Empathize. This one works if you can’t get clear on how you yourself are feeling in this very moment. How is a significant other experiencing it right now? Caution – it’s against the rules to consider what he or she thought or felt moments or days before. This is about now.

Focus. I know this may be the hardest one…oops! There’s that word again. But really, it is the most liberating thing we can do. Stop right now and focus – ask yourself, “What is true now?” and really pay attention. I’m betting it’s not as bad as your mind might have conjured up. If it’s not, enjoy the break. If it is, then you just got a dose of reality to use to take remedial action. Now.

Do what you can (not what you can’t). A friend reminded me of this piece of wisdom she learned in a workshop many years ago. I had told her that while I know that not looking back is a practice we all can manage, I do not know how to advise those who have suffered tragic losses. Who am I to suggest that they leave the past behind, if the past contained love and life that is literally not here today? What I realized is this. When one practices presence in small ways (staying focused amidst life’s small irritations, for example), the “big” things become easier because of habit, not because we worked on them specifically. We never lose the memories but we care for ourselves by experiencing them in the context of this very moment.

Think about the ways in which you work to stay present in your daily lives. What do you do when “showing up” here and now is essential? If you have a practice for times like that, it can work at all times.

What is Your Anchor?

by Andrea Chilcote

So many people are making their way through difficulty, living through turbulence without an anchor. And an anchor can be an important tool for managing the natural fears that arise when life throws surprises at every turn. It’s one thing to feel fear and work through it. It’s quite another to let fear spiral out of control.

Several years ago, during a trying period of my life, I had a dream that made a profound impact then and became my anchor during future challenges.

In this dream, I found myself driving my car down a steep but very wide paved road. The road was covered with a thick layer of ice and I was having difficulty braking. My car swerved side to side at first, and then began to slide downward, out of control. About the time I realized I could not stop the forward motion, I noticed that the road ended just ahead, the pavement simply cut off and hung over an abyss. It was a look similar to that of a bridge or freeway ramp mid-construction. Just as the front wheels of my car neared the edge, a very large hand arose from the abyss, reached out and stopped my car. Just in the nick of time.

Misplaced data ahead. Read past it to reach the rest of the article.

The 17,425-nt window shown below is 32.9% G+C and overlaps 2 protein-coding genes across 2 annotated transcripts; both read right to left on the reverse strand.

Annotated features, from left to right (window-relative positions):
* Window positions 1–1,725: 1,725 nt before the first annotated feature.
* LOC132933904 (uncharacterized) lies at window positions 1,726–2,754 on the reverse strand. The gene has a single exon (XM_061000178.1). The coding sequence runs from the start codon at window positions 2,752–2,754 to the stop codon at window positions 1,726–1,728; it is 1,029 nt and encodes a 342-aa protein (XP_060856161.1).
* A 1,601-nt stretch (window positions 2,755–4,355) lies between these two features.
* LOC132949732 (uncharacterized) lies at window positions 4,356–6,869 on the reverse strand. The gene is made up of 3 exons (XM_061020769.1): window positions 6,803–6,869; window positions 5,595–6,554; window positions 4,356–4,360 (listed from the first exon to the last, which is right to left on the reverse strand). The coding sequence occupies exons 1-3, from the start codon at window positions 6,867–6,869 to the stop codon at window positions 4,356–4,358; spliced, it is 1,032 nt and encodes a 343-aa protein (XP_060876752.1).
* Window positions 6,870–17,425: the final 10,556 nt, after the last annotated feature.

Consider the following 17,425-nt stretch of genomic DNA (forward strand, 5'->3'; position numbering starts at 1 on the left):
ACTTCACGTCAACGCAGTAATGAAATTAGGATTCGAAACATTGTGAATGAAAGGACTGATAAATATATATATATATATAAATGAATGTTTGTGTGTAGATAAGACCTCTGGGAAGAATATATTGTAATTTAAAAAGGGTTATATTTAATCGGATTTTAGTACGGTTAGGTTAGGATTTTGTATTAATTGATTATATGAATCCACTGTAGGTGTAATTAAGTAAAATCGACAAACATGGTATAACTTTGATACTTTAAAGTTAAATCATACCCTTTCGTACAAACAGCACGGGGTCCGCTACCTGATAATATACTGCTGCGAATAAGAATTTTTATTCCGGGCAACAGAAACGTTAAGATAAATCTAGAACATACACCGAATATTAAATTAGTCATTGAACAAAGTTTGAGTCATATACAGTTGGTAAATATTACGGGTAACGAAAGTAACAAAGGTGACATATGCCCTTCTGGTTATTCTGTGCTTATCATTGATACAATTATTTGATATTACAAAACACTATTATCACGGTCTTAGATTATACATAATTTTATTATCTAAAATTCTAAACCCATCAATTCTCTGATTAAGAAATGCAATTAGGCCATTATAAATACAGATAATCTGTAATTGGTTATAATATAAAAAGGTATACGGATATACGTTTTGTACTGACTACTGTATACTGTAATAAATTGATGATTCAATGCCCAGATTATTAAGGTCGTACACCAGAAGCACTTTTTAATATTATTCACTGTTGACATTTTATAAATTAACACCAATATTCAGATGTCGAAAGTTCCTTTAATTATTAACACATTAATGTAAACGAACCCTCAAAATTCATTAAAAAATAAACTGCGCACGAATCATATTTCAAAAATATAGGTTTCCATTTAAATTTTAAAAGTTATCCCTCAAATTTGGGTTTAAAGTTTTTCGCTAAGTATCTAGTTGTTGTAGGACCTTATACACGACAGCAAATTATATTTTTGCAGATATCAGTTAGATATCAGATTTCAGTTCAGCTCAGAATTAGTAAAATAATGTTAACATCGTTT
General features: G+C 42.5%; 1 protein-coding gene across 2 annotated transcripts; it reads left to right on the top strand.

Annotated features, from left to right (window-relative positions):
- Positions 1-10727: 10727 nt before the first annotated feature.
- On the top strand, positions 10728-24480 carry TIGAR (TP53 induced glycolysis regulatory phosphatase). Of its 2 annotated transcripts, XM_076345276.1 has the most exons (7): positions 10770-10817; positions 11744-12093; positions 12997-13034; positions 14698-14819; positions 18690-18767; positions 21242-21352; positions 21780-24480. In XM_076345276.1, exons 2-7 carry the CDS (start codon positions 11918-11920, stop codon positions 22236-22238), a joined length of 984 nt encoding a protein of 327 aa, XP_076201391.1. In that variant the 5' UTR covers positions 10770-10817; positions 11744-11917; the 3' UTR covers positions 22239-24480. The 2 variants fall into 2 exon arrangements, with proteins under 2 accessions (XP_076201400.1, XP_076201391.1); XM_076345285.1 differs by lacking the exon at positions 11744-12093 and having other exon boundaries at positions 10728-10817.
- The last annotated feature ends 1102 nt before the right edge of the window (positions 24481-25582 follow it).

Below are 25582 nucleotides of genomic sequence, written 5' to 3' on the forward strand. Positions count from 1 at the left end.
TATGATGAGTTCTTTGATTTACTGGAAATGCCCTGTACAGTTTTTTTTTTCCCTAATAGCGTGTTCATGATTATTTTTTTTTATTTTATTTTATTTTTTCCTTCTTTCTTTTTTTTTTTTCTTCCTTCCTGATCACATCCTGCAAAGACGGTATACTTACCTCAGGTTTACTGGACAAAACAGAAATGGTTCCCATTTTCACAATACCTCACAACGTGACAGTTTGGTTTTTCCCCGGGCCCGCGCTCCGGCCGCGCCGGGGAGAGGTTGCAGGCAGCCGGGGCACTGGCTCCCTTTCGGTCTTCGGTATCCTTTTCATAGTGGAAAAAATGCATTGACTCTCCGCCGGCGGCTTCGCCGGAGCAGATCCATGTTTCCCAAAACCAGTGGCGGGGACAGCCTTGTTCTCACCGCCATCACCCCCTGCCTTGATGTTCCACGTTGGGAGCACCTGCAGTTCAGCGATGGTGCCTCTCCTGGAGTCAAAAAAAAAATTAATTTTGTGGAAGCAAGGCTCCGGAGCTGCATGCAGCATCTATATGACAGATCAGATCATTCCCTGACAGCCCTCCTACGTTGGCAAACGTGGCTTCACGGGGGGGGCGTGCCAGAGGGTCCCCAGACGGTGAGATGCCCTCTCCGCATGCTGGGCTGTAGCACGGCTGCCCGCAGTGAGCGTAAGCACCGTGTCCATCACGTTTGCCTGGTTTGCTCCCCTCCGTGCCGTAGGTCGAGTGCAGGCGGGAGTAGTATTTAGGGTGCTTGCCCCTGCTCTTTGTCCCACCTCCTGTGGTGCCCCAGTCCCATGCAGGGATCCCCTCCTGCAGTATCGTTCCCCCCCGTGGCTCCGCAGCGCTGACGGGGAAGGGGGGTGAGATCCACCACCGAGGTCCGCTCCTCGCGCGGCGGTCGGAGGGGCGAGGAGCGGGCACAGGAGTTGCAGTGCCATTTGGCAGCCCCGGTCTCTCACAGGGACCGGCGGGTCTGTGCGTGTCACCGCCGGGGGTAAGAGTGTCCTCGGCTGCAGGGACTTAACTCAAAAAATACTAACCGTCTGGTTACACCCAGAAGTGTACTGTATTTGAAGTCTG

As if this was not enough, I then found myself once again driving on iced pavement, this time in a crowded parking lot. I was driving up and down the aisles, trying to get to the exit and onto the street. I was struggling to maneuver the lanes without hitting parked cars. After several minutes of white-knuckled navigation, I managed to safely exit unharmed, without damaging another vehicle.

The morning after that dream, I relayed it to a wise friend. Her reply was a question: “Andrea, will you ever again doubt that you are protected?” I hesitated at first, then answered firmly. “No. I have faith that I am indeed safe,” I replied.

In the years since, that dream, that hand, has served as a reminder that no matter how challenging things become, help is always available. The anchor is a comfort to me, even as I experience natural and unavoidable fears that accompany a full life.

What is your metaphorical anchor? What do you or can you call upon to remind yourself that even amid distress, life is still sweet and forgiving, endless possibilities exist, and all will work out?

If you enjoyed this post, check out our newly released book, Erik’s Hope.